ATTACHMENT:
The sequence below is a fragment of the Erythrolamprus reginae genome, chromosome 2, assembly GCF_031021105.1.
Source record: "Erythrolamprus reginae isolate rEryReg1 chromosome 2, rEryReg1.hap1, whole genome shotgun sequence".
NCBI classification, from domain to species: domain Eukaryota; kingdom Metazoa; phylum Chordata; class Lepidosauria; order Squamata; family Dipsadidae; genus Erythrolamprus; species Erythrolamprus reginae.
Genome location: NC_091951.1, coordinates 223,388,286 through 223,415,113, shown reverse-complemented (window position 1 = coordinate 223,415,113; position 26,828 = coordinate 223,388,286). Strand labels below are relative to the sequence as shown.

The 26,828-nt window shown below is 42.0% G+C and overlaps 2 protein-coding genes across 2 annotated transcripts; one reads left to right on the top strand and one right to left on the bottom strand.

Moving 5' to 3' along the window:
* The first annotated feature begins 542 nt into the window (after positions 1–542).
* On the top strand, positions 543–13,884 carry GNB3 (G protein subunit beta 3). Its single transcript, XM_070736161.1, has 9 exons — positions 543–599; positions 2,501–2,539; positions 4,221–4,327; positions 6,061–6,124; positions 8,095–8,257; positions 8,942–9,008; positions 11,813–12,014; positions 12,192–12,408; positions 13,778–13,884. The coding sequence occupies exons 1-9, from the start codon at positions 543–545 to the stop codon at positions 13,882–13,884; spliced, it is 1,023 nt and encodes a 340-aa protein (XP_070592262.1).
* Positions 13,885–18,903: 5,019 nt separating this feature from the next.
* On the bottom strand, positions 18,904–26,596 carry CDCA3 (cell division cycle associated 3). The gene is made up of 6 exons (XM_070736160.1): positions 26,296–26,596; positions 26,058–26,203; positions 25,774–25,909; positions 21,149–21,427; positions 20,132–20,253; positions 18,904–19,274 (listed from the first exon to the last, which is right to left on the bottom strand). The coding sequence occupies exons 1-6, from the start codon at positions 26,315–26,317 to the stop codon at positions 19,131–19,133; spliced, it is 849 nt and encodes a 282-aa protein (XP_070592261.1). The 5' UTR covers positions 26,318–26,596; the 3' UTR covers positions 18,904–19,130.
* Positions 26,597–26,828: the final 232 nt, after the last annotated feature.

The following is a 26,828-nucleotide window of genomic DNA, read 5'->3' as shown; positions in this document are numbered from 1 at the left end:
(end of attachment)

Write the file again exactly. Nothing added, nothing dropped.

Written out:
The sequence below is a fragment of the Erythrolamprus reginae genome, chromosome 2, assembly GCF_031021105.1.
Source record: "Erythrolamprus reginae isolate rEryReg1 chromosome 2, rEryReg1.hap1, whole genome shotgun sequence".
NCBI classification, from domain to species: domain Eukaryota; kingdom Metazoa; phylum Chordata; class Lepidosauria; order Squamata; family Dipsadidae; genus Erythrolamprus; species Erythrolamprus reginae.
Genome location: NC_091951.1, coordinates 223,388,286 through 223,415,113, shown reverse-complemented (window position 1 = coordinate 223,415,113; position 26,828 = coordinate 223,388,286). Strand labels below are relative to the sequence as shown.

The 26,828-nt window shown below is 42.0% G+C and overlaps 2 protein-coding genes across 2 annotated transcripts; one reads left to right on the top strand and one right to left on the bottom strand.

Moving 5' to 3' along the window:
* The first annotated feature begins 542 nt into the window (after positions 1–542).
* On the top strand, positions 543–13,884 carry GNB3 (G protein subunit beta 3). Its single transcript, XM_070736161.1, has 9 exons — positions 543–599; positions 2,501–2,539; positions 4,221–4,327; positions 6,061–6,124; positions 8,095–8,257; positions 8,942–9,008; positions 11,813–12,014; positions 12,192–12,408; positions 13,778–13,884. The coding sequence occupies exons 1-9, from the start codon at positions 543–545 to the stop codon at positions 13,882–13,884; spliced, it is 1,023 nt and encodes a 340-aa protein (XP_070592262.1).
* Positions 13,885–18,903: 5,019 nt separating this feature from the next.
* On the bottom strand, positions 18,904–26,596 carry CDCA3 (cell division cycle associated 3). The gene is made up of 6 exons (XM_070736160.1): positions 26,296–26,596; positions 26,058–26,203; positions 25,774–25,909; positions 21,149–21,427; positions 20,132–20,253; positions 18,904–19,274 (listed from the first exon to the last, which is right to left on the bottom strand). The coding sequence occupies exons 1-6, from the start codon at positions 26,315–26,317 to the stop codon at positions 19,131–19,133; spliced, it is 849 nt and encodes a 282-aa protein (XP_070592261.1). The 5' UTR covers positions 26,318–26,596; the 3' UTR covers positions 18,904–19,130.
* Positions 26,597–26,828: the final 232 nt, after the last annotated feature.

The following is a 26,828-nucleotide window of genomic DNA, read 5'->3' as shown; positions in this document are numbered from 1 at the left end: